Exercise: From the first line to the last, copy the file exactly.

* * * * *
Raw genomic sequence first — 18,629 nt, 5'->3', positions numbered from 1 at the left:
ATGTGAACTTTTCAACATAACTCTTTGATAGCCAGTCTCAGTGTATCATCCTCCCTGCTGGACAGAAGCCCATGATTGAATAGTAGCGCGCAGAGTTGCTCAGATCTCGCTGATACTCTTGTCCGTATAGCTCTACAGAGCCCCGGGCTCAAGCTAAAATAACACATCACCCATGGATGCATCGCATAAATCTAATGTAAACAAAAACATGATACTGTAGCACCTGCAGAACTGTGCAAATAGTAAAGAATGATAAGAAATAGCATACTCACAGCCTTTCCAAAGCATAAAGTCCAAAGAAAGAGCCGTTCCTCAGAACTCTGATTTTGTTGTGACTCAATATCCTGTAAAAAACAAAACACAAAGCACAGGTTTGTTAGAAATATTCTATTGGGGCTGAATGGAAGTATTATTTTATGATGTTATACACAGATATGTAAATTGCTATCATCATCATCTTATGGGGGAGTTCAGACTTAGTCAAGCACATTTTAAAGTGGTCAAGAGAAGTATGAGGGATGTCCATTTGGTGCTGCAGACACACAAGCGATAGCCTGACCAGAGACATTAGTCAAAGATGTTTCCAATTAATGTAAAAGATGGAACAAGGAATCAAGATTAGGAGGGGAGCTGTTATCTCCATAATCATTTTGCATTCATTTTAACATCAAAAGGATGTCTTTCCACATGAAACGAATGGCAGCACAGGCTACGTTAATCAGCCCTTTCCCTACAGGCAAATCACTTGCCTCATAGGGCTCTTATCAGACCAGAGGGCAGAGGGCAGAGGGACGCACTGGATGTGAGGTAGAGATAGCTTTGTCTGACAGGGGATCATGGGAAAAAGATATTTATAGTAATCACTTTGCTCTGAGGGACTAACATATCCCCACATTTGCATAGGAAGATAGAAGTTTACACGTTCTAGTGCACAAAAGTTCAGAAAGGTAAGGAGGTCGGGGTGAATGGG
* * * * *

Raw genomic sequence first — 18,629 nt, 5'->3', positions numbered from 1 at the left:
ATGTGAACTTTTCAACATAACTCTTTGATAGCCAGTCTCAGTGTATCATCCTCCCTGCTGGACAGAAGCCCATGATTGAATAGTAGCGCGCAGAGTTGCTCAGATCTCGCTGATACTCTTGTCCGTATAGCTCTACAGAGCCCCGGGCTCAAGCTAAAATAACACATCACCCATGGATGCATCGCATAAATCTAATGTAAACAAAAACATGATACTGTAGCACCTGCAGAACTGTGCAAATAGTAAAGAATGATAAGAAATAGCATACTCACAGCCTTTCCAAAGCATAAAGTCCAAAGAAAGAGCCGTTCCTCAGAACTCTGATTTTGTTGTGACTCAATATCCTGTAAAAAACAAAACACAAAGCACAGGTTTGTTAGAAATATTCTATTGGGGCTGAATGGAAGTATTATTTTATGATGTTATACACAGATATGTAAATTGCTATCATCATCATCTTATGGGGGAGTTCAGACTTAGTCAAGCACATTTTAAAGTGGTCAAGAGAAGTATGAGGGATGTCCATTTGGTGCTGCAGACACACAAGCGATAGCCTGACCAGAGACATTAGTCAAAGATGTTTCCAATTAATGTAAAAGATGGAACAAGGAATCAAGATTAGGAGGGGAGCTGTTATCTCCATAATCATTTTGCATTCATTTTAACATCAAAAGGATGTCTTTCCACATGAAACGAATGGCAGCACAGGCTACGTTAATCAGCCCTTTCCCTACAGGCAAATCACTTGCCTCATAGGGCTCTTATCAGACCAGAGGGCAGAGGGCAGAGGGACGCACTGGATGTGAGGTAGAGATAGCTTTGTCTGACAGGGGATCATGGGAAAAAGATATTTATAGTAATCACTTTGCTCTGAGGGACTAACATATCCCCACATTTGCATAGGAAGATAGAAGTTTACACGTTCTAGTGCACAAAAGTTCAGAAAGGTAAGGAGGTCGGGGTGAATGGG